graphing skills included those skills needed to present graphical information
clearly and intelligibly, such as accurate sketching, appropriate scale,
and correct labels. Key here was having students recognize and understand
what is needed for a graph to communicate its information well.

A second set of graphing skills included those skills needed
to interpret graphical information, such as looking for shape or symmetry,
centering, and spread. One of the highlights of the evening came during
this discussion. John presented a (PG) Top Ten list of best answers to
a data analysis question from the 2000 AP Statistics Exam that concerned
interpreting two graphs of data on the flexibility of young and middle-aged
men. I’m sorry to say that due to confidentiality restrictions, the Top
Ten list cannot be shared with our loyal readers, which is really too bad
since it invoked more laughter and applause than Letterman ever gets with
his lists. However, if you get the chance, be sure to have John tell you
about AP students’ thoughts on the shape and flexibility of older men,
on how older men compare to younger men in terms of scoring and climaxing,
and on what stubbornness has to do with flexibility.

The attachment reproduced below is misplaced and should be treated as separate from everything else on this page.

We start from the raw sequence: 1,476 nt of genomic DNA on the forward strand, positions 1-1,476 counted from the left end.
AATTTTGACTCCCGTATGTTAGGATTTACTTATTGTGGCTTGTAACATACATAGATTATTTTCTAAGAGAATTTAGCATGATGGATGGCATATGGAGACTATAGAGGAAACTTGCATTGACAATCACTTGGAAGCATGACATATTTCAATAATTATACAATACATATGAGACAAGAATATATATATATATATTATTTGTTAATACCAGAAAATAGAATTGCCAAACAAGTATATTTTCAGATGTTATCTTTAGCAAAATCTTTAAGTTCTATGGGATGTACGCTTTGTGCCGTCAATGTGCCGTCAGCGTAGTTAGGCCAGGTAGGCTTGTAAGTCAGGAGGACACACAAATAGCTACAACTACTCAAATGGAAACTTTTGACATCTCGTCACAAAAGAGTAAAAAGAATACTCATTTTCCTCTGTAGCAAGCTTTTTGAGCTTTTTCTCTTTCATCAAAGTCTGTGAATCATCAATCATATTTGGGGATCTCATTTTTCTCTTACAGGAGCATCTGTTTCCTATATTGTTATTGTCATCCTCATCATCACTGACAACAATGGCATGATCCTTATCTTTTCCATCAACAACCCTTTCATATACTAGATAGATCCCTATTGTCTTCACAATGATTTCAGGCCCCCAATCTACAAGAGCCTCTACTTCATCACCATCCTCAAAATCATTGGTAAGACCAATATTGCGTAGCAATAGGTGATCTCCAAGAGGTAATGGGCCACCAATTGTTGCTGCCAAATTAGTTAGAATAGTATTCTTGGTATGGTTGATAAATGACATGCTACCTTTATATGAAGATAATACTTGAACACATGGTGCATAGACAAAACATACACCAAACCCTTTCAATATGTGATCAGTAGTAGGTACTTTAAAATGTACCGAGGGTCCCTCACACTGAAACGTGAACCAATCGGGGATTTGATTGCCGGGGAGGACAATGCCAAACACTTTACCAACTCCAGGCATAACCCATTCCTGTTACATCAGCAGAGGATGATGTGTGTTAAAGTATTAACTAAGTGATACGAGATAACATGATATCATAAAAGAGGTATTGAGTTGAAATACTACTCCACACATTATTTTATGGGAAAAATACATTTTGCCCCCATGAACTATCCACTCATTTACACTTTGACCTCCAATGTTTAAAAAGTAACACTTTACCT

Once everyone caught their breath, John moved on to briefly discuss content for univariate data analysis (mean, standard deviation, median, quartiles, and so on) before moving on to graphing and analyzing bivariate data. John noted that because of the improvement in “number crunching” capabilities over the past 30 years, what is more important now are not the skills needed to generate statistical values like correlation coefficients, but instead are the skills needed to interpret relationships between data sets displayed graphically. Key here also, as it was with graphing univariate data, is developing students’ ability to graph data that clearly communicate the desired information. From graphing and data analysis, John moved on to probability. You could tell from the passion in John’s voice the importance that John places in having students experience probability properly. The study of probability was divided into five categories: Probability as Relative Frequency, Probability as Ratio, Sample Space, Geometric Probability, and Simulations. Numerous examples of probability problems were presented or suggested. Among them was a problem where you need to roll a one on a six-sided die to place a head on the Cootie Bug (remember that game, don’t you) and want to know what the chance is you will be able to place that head during the next ten rolls. Another involved choosing two random numbers between 0 and 1 and determining the probability that their sum is greater than 1.2. John pointing out the importance of giving students the opportunity to “play with” probability and suggested that it did not matter if the context of the situation used was contrived (has anyone ever actually taken colored marbles out of an urn) or realistic as long as students just did it. He also mentioned that he viewed simulations as a great way to expose students to probability and provide examples of some of his favorite simulations, like the Birthday Problem and Let’s Make a Deal.